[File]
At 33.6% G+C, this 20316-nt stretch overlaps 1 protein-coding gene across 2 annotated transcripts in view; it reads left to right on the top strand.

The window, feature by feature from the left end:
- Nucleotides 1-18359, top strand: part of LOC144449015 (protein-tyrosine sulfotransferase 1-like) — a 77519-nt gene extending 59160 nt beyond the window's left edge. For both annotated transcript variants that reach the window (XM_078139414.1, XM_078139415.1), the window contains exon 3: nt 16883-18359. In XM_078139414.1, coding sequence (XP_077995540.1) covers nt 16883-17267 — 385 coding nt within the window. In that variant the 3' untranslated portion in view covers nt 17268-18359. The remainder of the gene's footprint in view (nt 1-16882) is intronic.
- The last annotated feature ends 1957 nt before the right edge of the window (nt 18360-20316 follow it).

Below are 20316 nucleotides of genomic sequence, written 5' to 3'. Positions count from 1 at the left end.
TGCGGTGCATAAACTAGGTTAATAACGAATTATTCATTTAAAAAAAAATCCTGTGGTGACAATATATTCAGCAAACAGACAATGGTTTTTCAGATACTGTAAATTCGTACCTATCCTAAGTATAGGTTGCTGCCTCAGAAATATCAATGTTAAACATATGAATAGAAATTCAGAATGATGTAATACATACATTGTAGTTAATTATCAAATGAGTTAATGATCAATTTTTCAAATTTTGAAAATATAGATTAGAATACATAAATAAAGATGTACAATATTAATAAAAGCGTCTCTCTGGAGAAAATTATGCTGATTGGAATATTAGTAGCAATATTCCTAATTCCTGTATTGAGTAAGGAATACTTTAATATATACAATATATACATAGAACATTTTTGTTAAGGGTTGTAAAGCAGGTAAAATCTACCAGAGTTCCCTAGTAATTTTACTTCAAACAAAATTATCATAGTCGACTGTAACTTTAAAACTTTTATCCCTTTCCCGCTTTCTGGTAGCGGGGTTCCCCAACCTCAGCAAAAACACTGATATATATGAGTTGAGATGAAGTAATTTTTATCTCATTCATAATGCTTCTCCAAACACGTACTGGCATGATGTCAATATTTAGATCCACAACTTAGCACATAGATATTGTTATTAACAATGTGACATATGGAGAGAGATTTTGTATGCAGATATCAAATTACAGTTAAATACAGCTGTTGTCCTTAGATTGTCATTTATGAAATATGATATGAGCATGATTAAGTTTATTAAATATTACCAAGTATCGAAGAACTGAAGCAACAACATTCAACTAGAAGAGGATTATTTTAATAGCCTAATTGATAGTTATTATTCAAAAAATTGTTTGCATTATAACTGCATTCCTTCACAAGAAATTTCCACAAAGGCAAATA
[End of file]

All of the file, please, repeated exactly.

At 33.6% G+C, this 20316-nt stretch overlaps 1 protein-coding gene across 2 annotated transcripts in view; it reads left to right on the top strand.

The window, feature by feature from the left end:
- Nucleotides 1-18359, top strand: part of LOC144449015 (protein-tyrosine sulfotransferase 1-like) — a 77519-nt gene extending 59160 nt beyond the window's left edge. For both annotated transcript variants that reach the window (XM_078139414.1, XM_078139415.1), the window contains exon 3: nt 16883-18359. In XM_078139414.1, coding sequence (XP_077995540.1) covers nt 16883-17267 — 385 coding nt within the window. In that variant the 3' untranslated portion in view covers nt 17268-18359. The remainder of the gene's footprint in view (nt 1-16882) is intronic.
- The last annotated feature ends 1957 nt before the right edge of the window (nt 18360-20316 follow it).

Below are 20316 nucleotides of genomic sequence, written 5' to 3'. Positions count from 1 at the left end.
TGCGGTGCATAAACTAGGTTAATAACGAATTATTCATTTAAAAAAAAATCCTGTGGTGACAATATATTCAGCAAACAGACAATGGTTTTTCAGATACTGTAAATTCGTACCTATCCTAAGTATAGGTTGCTGCCTCAGAAATATCAATGTTAAACATATGAATAGAAATTCAGAATGATGTAATACATACATTGTAGTTAATTATCAAATGAGTTAATGATCAATTTTTCAAATTTTGAAAATATAGATTAGAATACATAAATAAAGATGTACAATATTAATAAAAGCGTCTCTCTGGAGAAAATTATGCTGATTGGAATATTAGTAGCAATATTCCTAATTCCTGTATTGAGTAAGGAATACTTTAATATATACAATATATACATAGAACATTTTTGTTAAGGGTTGTAAAGCAGGTAAAATCTACCAGAGTTCCCTAGTAATTTTACTTCAAACAAAATTATCATAGTCGACTGTAACTTTAAAACTTTTATCCCTTTCCCGCTTTCTGGTAGCGGGGTTCCCCAACCTCAGCAAAAACACTGATATATATGAGTTGAGATGAAGTAATTTTTATCTCATTCATAATGCTTCTCCAAACACGTACTGGCATGATGTCAATATTTAGATCCACAACTTAGCACATAGATATTGTTATTAACAATGTGACATATGGAGAGAGATTTTGTATGCAGATATCAAATTACAGTTAAATACAGCTGTTGTCCTTAGATTGTCATTTATGAAATATGATATGAGCATGATTAAGTTTATTAAATATTACCAAGTATCGAAGAACTGAAGCAACAACATTCAACTAGAAGAGGATTATTTTAATAGCCTAATTGATAGTTATTATTCAAAAAATTGTTTGCATTATAACTGCATTCCTTCACAAGAAATTTCCACAAAGGCAAATA